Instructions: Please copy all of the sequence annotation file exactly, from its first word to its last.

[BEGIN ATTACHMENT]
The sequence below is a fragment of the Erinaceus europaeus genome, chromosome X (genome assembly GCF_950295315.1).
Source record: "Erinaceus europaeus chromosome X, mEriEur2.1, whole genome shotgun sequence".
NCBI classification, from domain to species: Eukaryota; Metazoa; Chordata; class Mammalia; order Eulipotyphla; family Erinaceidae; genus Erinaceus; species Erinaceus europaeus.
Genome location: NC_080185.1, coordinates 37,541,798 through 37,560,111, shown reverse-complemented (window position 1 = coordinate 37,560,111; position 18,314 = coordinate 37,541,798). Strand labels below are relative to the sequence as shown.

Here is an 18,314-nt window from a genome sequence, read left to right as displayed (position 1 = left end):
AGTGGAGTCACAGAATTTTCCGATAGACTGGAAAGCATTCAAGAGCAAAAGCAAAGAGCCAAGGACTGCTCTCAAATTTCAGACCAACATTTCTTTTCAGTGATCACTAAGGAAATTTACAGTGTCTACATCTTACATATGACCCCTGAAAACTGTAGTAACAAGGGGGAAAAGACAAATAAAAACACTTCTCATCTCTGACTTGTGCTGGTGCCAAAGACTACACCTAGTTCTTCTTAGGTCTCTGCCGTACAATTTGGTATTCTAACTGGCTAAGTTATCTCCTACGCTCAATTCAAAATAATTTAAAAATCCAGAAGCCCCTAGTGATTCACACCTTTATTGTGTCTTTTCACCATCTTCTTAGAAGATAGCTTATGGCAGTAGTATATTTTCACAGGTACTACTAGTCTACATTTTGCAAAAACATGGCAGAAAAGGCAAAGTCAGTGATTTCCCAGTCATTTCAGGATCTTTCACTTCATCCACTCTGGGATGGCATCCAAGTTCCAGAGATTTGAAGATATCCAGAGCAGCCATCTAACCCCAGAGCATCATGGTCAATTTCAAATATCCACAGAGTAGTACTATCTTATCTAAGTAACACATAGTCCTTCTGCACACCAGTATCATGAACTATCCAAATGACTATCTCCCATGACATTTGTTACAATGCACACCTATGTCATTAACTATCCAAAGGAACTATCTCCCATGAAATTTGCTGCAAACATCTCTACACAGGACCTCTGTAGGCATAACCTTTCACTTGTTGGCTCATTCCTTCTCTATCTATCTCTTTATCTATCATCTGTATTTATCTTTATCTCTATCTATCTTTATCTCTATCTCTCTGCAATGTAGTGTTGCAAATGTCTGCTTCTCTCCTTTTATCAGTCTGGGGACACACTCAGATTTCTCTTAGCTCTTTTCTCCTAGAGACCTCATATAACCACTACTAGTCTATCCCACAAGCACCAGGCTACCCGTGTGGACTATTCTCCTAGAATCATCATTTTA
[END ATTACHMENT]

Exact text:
The sequence below is a fragment of the Erinaceus europaeus genome, chromosome X (genome assembly GCF_950295315.1).
Source record: "Erinaceus europaeus chromosome X, mEriEur2.1, whole genome shotgun sequence".
NCBI classification, from domain to species: Eukaryota; Metazoa; Chordata; class Mammalia; order Eulipotyphla; family Erinaceidae; genus Erinaceus; species Erinaceus europaeus.
Genome location: NC_080185.1, coordinates 37,541,798 through 37,560,111, shown reverse-complemented (window position 1 = coordinate 37,560,111; position 18,314 = coordinate 37,541,798). Strand labels below are relative to the sequence as shown.

Here is an 18,314-nt window from a genome sequence, read left to right as displayed (position 1 = left end):
AGTGGAGTCACAGAATTTTCCGATAGACTGGAAAGCATTCAAGAGCAAAAGCAAAGAGCCAAGGACTGCTCTCAAATTTCAGACCAACATTTCTTTTCAGTGATCACTAAGGAAATTTACAGTGTCTACATCTTACATATGACCCCTGAAAACTGTAGTAACAAGGGGGAAAAGACAAATAAAAACACTTCTCATCTCTGACTTGTGCTGGTGCCAAAGACTACACCTAGTTCTTCTTAGGTCTCTGCCGTACAATTTGGTATTCTAACTGGCTAAGTTATCTCCTACGCTCAATTCAAAATAATTTAAAAATCCAGAAGCCCCTAGTGATTCACACCTTTATTGTGTCTTTTCACCATCTTCTTAGAAGATAGCTTATGGCAGTAGTATATTTTCACAGGTACTACTAGTCTACATTTTGCAAAAACATGGCAGAAAAGGCAAAGTCAGTGATTTCCCAGTCATTTCAGGATCTTTCACTTCATCCACTCTGGGATGGCATCCAAGTTCCAGAGATTTGAAGATATCCAGAGCAGCCATCTAACCCCAGAGCATCATGGTCAATTTCAAATATCCACAGAGTAGTACTATCTTATCTAAGTAACACATAGTCCTTCTGCACACCAGTATCATGAACTATCCAAATGACTATCTCCCATGACATTTGTTACAATGCACACCTATGTCATTAACTATCCAAAGGAACTATCTCCCATGAAATTTGCTGCAAACATCTCTACACAGGACCTCTGTAGGCATAACCTTTCACTTGTTGGCTCATTCCTTCTCTATCTATCTCTTTATCTATCATCTGTATTTATCTTTATCTCTATCTATCTTTATCTCTATCTCTCTGCAATGTAGTGTTGCAAATGTCTGCTTCTCTCCTTTTATCAGTCTGGGGACACACTCAGATTTCTCTTAGCTCTTTTCTCCTAGAGACCTCATATAACCACTACTAGTCTATCCCACAAGCACCAGGCTACCCGTGTGGACTATTCTCCTAGAATCATCATTTTA